Saturday, September 20, 2008

Cruising in the Library

Document in progress.

Acker, Kathy,
Great Expectations
Baring-Gould, Sabine, The Book of Werewolves
Bersani, Leo, Caravaggio’s Secret
Bordowitz, Gregg, The AIDS Crisis is Ridiculous
Bronson, AA, Negative Thoughts
Burroughs, William S., Cities of the Red Night
Burroughs, William S., Exterminator!
Burroughs, William S., The Last Words of Dutch Schulz
Burroughs, William S., The Place of Dead Roads
Burroughs, William S., Port of Saints
Burroughs, William S., Queer
Burroughs, William S., The Western Lands
Burroughs, William S., The Wild Boys
Colum, Padraic, Nordic Gods and Heroes
Cooper, Dennis, Closer
Cooper, Dennis, Frisk
Cooper, Dennis, God Jr.
Cooper, Dennis, Guide
Cooper, Dennis, My Loose Thread
Cooper, Dennis, The Sluts
Cooper, Dennis, Try
Crossley-Holland, Kevin, The Norse Myths
D’Aulaires, Ingri and Edgar Parin, Book of Greek Myths
D’Aulaires, Ingri and Edgar Parin, Book of Norse Myths
Delany, Samuel R., Dhalgren
Delany, Samuel R., Hogg
Genet, Jean, Querelle
Guerin, Daniel, The Brown Plague
Guibert, Herve, Blindsight
Guibert, Herve, To the Friend Who Did Not Save My Life
Hardt, Michael and Antonio Negri, Multitude
Hine, Phil, Condensed Chaos
Home, Stuart, Slow Death
Jaffe, Harold, Jesus Coyote
Klein, Naomi, No Logo
Louv, Jason (Editor), Generation Hex
Metzger, Richard (Editor), Book of Lies: The Disinformation Guide to Magick and the Occult
Otten, Charlotte F. (Editor), A Lycanthropy Reader
Pinera, Virgilio, Rene's Flesh
Retort, Afflicted Powers: Capital and Spectacle in a New Age of War
Ricco, John Paul, The Logic of the Lure
Spender, Stephen, The Temple
Treleaven, Scott, The Salivation Army Black Book
Wojnarowicz, David, Close to the Knives: A Memoir of Disintegration

Thursday, September 18, 2008

State Your Purpose

The art world's professional protocol - CVs, statements of purpose, proposals, ETCETERA - are languages, codes, to which one must submit in order to be visible.  If they cannot be avoided, they should be adapted or perverted. 

This is intended as an artist's statement, uncooked cut-up, cycle of aphoristic paragraphs, and possession-conducive litany.

It is to remember that all art is magical in origin – music sculpture writing painting – and by magical I mean intended to produce very definite results.
-William S. Burroughs

Moon-mad wolf-men; beserker in a trance of fury; unholy alliance on the Holy Mountain; Orpheus in pieces; Balder pierced by harmless mistletoe; all of nature weeps; Actaeon transformed into a stag and devoured by his own hunting dogs; a heart dangling from under a hood of ribs and blooming luridly; a secret alphabet written in tangling branches; strayed Wandervogels imagining themselves as Templars and Apaches; ghosts breathing my dreams; hexes against the Living Death Culture Pact …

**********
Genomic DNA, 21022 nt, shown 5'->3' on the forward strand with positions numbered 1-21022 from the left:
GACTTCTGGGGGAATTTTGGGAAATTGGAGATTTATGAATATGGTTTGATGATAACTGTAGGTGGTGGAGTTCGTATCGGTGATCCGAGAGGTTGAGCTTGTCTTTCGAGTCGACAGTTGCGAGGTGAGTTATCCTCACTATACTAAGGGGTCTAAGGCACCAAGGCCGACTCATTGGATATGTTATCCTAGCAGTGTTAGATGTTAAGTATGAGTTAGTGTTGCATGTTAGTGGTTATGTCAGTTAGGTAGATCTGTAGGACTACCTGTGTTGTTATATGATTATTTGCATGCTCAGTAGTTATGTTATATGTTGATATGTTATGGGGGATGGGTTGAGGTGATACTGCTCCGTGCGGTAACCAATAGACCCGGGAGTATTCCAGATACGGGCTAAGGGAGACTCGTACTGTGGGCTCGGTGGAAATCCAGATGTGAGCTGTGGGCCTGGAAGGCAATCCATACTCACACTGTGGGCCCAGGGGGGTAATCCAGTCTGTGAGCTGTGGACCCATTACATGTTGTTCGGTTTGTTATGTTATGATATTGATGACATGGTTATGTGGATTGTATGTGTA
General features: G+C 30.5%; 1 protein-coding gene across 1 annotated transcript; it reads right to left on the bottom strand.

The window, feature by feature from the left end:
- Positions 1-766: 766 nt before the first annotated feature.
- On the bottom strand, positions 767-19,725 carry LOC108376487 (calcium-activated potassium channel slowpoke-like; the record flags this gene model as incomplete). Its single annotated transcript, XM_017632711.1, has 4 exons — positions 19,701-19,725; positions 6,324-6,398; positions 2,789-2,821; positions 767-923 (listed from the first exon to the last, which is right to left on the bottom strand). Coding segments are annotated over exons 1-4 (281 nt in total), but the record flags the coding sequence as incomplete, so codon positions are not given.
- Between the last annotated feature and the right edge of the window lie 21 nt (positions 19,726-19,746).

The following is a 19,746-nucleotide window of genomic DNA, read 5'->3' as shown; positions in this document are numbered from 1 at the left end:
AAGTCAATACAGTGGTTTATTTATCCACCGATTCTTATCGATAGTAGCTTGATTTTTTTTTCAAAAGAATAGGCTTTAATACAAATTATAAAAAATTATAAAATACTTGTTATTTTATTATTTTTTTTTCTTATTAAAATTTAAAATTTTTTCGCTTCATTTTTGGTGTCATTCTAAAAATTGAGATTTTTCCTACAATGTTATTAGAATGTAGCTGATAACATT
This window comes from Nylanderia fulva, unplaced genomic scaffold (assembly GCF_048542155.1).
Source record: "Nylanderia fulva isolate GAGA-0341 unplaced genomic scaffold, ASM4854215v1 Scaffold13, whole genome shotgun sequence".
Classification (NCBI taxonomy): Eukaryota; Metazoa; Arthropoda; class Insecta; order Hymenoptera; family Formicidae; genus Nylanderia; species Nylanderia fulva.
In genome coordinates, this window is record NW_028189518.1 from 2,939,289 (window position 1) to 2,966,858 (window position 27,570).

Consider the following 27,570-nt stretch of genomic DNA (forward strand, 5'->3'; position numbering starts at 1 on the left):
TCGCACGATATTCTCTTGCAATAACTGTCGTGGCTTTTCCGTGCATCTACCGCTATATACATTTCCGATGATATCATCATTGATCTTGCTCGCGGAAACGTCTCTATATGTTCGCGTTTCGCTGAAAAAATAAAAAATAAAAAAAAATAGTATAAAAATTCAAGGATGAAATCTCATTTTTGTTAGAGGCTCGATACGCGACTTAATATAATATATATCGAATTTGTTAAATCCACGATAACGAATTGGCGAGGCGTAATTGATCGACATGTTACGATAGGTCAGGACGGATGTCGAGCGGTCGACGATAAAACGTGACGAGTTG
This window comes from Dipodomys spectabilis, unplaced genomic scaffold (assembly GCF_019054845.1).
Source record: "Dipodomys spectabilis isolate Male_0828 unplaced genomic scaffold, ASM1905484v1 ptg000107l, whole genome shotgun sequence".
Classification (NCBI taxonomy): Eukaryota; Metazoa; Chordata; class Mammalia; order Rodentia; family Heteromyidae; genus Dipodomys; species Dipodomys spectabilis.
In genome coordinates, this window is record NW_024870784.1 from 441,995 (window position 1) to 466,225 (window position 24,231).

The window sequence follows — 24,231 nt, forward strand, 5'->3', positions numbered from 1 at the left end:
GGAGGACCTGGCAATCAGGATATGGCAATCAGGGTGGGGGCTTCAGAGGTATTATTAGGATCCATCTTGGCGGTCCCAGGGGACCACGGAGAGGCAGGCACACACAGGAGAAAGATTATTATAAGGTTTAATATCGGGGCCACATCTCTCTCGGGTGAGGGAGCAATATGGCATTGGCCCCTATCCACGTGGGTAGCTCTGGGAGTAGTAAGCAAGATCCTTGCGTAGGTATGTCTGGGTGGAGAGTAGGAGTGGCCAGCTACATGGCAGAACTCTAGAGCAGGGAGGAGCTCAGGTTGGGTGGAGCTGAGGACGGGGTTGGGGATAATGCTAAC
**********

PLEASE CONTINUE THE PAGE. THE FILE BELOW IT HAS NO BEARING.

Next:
I am sick of Art Since 1900. I am sick sick sick of the sixties. Think about Comanche, Moche, and Viking warriors. Think about Mictlantecuhtli, Hermes, Loki, Isaiah. Think about divination mirrors and tomb portraits. No more 60s 70s 80s 90s. Think about 200 500 1000 2000 years ago. Think about right now. Think about friends who have died, others who are yet alive but live like zombies. Think about the near impossibility of feeding yourself, buying art supplies and paying off your student loans. Think about the violence and evil we daily perpetrate on each other and ourselves.

The term “fractal” means self-similar at any scale. When you look into a fractal form, you see variations on the overall shape of the set, no matter how much you increase the scale. It seems that the deeper into the image you go, the more there is to see. Everything is connected to everything else in the set. This similarity can also be seen in natural phenomena such as mountains, clouds, and coastlines. It can be seen to occur in the shape of molecules and galaxies. The fractal is fast becoming one of the most powerful metaphors for explaining and understanding the world. Consciousness can be modeled as having a fractal nature. Certainly much of our learning arises in our minds in the same way that a fractal is modeled on a computer screen. The processes of creative thinking constitute one example. We have isolated ideas, and gradually the relationships between ideas and concepts grow, until we suddenly perceive the “shape” of a new idea.
- Phil Hine, Condensed Chaos: An Introduction to Chaos Magic